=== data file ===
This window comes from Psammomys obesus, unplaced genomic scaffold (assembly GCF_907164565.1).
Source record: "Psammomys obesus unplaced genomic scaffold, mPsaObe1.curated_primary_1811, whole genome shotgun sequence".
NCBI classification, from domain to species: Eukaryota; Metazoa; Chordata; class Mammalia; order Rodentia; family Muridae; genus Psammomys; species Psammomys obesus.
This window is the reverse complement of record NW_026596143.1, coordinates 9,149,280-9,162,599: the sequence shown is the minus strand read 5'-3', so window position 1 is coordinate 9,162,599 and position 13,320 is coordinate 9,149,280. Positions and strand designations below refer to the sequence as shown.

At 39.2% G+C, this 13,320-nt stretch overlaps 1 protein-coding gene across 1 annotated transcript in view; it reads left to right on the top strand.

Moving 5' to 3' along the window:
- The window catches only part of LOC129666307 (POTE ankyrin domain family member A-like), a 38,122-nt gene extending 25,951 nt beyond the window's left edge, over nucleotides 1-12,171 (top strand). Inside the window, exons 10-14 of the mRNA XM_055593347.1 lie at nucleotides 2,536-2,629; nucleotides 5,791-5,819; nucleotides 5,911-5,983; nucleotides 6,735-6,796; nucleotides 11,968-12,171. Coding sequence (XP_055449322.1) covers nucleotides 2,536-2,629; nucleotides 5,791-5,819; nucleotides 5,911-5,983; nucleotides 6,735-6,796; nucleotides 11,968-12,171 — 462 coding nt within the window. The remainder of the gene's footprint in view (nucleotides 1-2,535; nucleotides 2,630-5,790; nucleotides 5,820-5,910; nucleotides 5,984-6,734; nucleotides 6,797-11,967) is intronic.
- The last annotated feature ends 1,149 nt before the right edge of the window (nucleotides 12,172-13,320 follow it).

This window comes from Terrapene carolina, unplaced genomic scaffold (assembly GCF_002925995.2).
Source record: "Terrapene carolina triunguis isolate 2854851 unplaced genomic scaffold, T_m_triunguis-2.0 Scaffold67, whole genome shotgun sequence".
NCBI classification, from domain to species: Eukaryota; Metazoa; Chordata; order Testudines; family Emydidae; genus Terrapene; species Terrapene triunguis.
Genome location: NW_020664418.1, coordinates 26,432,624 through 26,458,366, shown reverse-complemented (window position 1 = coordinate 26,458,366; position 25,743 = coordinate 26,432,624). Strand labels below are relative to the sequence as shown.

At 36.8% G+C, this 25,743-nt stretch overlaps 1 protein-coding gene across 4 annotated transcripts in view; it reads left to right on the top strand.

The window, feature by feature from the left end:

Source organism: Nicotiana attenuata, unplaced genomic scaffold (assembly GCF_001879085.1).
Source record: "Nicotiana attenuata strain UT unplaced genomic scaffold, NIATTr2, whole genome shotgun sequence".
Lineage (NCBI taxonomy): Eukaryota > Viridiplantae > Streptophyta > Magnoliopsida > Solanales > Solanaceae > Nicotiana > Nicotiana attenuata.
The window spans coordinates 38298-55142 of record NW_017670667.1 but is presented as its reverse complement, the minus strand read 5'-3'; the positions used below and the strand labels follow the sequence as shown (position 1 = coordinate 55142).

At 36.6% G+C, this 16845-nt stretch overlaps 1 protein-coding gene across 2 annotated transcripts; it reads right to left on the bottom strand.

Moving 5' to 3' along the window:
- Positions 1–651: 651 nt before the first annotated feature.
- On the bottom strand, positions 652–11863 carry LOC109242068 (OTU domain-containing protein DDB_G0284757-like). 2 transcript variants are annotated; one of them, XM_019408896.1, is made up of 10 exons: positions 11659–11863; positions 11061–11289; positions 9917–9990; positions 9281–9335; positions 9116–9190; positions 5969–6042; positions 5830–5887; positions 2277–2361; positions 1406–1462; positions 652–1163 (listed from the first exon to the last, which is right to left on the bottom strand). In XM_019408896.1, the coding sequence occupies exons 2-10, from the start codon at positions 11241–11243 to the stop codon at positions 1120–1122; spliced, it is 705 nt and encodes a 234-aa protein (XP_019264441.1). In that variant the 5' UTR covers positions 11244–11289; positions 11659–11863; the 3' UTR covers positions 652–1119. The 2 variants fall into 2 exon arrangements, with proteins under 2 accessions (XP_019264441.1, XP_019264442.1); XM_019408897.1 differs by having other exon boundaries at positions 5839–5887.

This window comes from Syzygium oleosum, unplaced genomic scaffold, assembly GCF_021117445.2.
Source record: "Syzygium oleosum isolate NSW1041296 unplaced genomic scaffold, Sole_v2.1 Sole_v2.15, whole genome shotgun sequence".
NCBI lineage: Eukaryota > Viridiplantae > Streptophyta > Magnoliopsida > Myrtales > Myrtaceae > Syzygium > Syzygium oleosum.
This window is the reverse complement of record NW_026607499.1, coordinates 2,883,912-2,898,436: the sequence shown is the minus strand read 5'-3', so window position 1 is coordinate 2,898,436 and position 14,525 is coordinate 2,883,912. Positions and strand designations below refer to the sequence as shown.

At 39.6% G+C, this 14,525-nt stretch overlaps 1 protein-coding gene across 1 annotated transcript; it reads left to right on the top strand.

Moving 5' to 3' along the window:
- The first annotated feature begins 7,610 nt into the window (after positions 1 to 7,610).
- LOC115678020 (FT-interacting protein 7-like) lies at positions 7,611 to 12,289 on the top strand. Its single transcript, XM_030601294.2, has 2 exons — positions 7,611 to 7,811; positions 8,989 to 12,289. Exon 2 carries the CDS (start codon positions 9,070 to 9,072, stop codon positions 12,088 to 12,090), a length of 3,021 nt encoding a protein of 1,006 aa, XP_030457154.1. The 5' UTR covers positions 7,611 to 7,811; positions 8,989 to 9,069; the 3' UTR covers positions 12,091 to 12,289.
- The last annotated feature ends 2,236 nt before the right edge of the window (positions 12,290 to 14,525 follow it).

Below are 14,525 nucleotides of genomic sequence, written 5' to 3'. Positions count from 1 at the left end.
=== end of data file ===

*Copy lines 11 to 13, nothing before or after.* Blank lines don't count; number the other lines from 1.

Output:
NCBI classification, from domain to species: Eukaryota; Metazoa; Chordata; order Testudines; family Emydidae; genus Terrapene; species Terrapene triunguis.
Genome location: NW_020664418.1, coordinates 26,432,624 through 26,458,366, shown reverse-complemented (window position 1 = coordinate 26,458,366; position 25,743 = coordinate 26,432,624). Strand labels below are relative to the sequence as shown.

At 36.8% G+C, this 25,743-nt stretch overlaps 1 protein-coding gene across 4 annotated transcripts in view; it reads left to right on the top strand.